22 SES 05 E, Governance in Higher Education
In the last decades, we have seen a marked increase in private provision of higher education (Altbach & Levy, 2005), cost-sharing (Johnstone, 2004) and market-based autonomy of higher education institutions (HEIs). Both developed and developing countries took part in this trend towards privatization.
In contrast, the Central-Eastern European (CEE) countries had, in recent years, experienced a decrease in absolute enrollments to private HEIs and in the ratio of private to public school enrollment. The main drivers of this regional counter-trend are demographic – a dramatic fall in the birthrates in the 1990s made new entrants into HEIs scarce, and systemic – private institutions in the region are often of the demand-absorbing, teaching-oriented and independent variety, which greatly reduces their opportunities to cope with a fall in demand (Kwiek, 2014).
M. Kwiek calls this process the “de-privatization” (Kwiek, 2014; 2015) of higher education. In Poland, a country that is the main subject of Kwiek’s analysis, there has been a fall in private provisions and cost-sharing along with policy changes that greatly reduced HEIs autonomy vis-à-vis the state. This “demographically-driven public-private re-balancing process” (Kwiek, 2015) will most likely continue until the polish HE system, once the most privatized in Europe, will revert back to the continental Europe’s norm of high centralization, and tax-based provision.
The purpose of this presentation is twofold – first it aims to provide an estimation of how widespread the process of de-privatization is in Central-Eastern European countries. This will be based on country-level data concerning enrollments and financial situation of HEIs in the region. Second, I will try to show, how different features of the HE systems and government policy suppress or strengthen the process of de-privatization in its three dimensions – provision, cost-sharing and autonomy. The whole post-communist bloc experiences similar demographic pressures and shares certain systemic features (such as co-existence of a tax-based public HE sector and demand-absorbing private HEIs) but there is also considerable differentiation of social, economic and political conditions that may impact the way in which governments intervene. The example of Portugal, which is the only western country that experienced similar changes (Teixeira & Koryakina, 2015), shows that there are many ways in which the pain of lower demand can be spread amongst the HE stakeholders and providers.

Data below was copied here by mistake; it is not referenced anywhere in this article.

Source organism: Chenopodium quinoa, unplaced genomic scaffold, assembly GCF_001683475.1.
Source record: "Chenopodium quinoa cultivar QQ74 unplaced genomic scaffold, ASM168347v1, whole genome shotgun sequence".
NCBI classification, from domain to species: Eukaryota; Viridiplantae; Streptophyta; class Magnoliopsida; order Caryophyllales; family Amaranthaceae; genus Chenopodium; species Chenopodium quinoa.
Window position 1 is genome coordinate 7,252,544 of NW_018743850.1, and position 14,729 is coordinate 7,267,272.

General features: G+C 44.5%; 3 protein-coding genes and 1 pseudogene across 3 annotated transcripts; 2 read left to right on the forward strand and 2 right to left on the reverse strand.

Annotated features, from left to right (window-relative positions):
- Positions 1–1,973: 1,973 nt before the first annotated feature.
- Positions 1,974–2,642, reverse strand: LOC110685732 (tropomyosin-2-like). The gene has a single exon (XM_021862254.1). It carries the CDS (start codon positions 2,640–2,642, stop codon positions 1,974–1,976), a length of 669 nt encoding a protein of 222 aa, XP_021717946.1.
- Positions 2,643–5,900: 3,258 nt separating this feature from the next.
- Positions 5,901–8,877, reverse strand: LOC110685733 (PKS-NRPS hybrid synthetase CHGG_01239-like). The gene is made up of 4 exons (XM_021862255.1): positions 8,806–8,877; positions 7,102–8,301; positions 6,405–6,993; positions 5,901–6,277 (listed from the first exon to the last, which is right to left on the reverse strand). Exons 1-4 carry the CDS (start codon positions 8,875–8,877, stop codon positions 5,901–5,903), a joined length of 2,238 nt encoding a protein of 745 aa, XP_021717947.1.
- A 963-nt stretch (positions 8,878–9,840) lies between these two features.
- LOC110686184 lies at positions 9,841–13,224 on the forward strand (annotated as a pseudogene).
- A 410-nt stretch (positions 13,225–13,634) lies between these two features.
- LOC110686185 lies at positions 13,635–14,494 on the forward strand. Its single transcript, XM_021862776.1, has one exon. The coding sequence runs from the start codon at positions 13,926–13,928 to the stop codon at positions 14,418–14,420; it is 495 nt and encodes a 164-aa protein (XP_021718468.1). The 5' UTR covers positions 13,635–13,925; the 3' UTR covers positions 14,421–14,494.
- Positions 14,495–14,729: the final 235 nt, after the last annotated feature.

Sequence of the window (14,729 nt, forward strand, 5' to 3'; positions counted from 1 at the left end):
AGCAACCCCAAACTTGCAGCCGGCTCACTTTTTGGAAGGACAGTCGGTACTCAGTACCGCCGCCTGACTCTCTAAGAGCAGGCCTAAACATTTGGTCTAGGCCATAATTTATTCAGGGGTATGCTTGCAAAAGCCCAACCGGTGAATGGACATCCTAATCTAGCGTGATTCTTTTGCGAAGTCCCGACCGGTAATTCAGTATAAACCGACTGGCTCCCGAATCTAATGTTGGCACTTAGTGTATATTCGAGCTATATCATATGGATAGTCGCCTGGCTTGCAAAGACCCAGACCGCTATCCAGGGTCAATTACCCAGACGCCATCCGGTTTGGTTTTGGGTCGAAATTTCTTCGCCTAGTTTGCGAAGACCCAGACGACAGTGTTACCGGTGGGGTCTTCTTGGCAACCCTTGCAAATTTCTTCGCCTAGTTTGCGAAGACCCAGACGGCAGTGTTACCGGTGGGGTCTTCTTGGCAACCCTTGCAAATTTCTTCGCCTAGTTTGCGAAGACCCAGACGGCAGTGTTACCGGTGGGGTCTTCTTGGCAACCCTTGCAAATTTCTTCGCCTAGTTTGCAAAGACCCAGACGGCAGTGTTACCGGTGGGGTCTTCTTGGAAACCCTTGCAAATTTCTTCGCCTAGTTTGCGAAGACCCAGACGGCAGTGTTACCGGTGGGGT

I hope that my presentation will contribute to our understanding of a new regional dynamics in the CEE region, and also to the knowledge we have about privatization – a dominant trend in modern HE that, as it seems, can be stopped (and even reversed) by something so rarely discussed as demographic change.
Altbach, P.G., Levy, D.C. (2005). Private higher education: a global revolution. Vol. 2. Rotterdam, Taipei: Sense Publishers. Johnstone, D.B. (2004). The economics and politics of cost sharing in higher education: comparative perspectives. Economics of education review, vol 23(4), pp.403-410. Kwiek, M. (2014). From Growth to Decline? Demand-Absorbing Private Higher Education when Demand is Over. http://www.unesco.amu.edu.pl/kwiek/pdf/Kwiek_PHE_Demand_Over_2014.pdf . Kwiek, M. (2015). From Privatization (of the Expansion Era) to De-privatization (of the Contraction Era). A National Counter-Trend in a Global Context. W: S. Slaughter, B.J. Taylor (Eds.), Stratification, Privatization, and Employability of higher education in the US and EU. Dordrecht, Heidelberg, New York, London: Springer. Teixeira, P., Koryakina, T. (2015). Political Instability, Austerity and Wishful Thinking: Analysing Stakeholders' Perceptions of Higher Education's Funding Reforms in Portugal. European Journal of Education.
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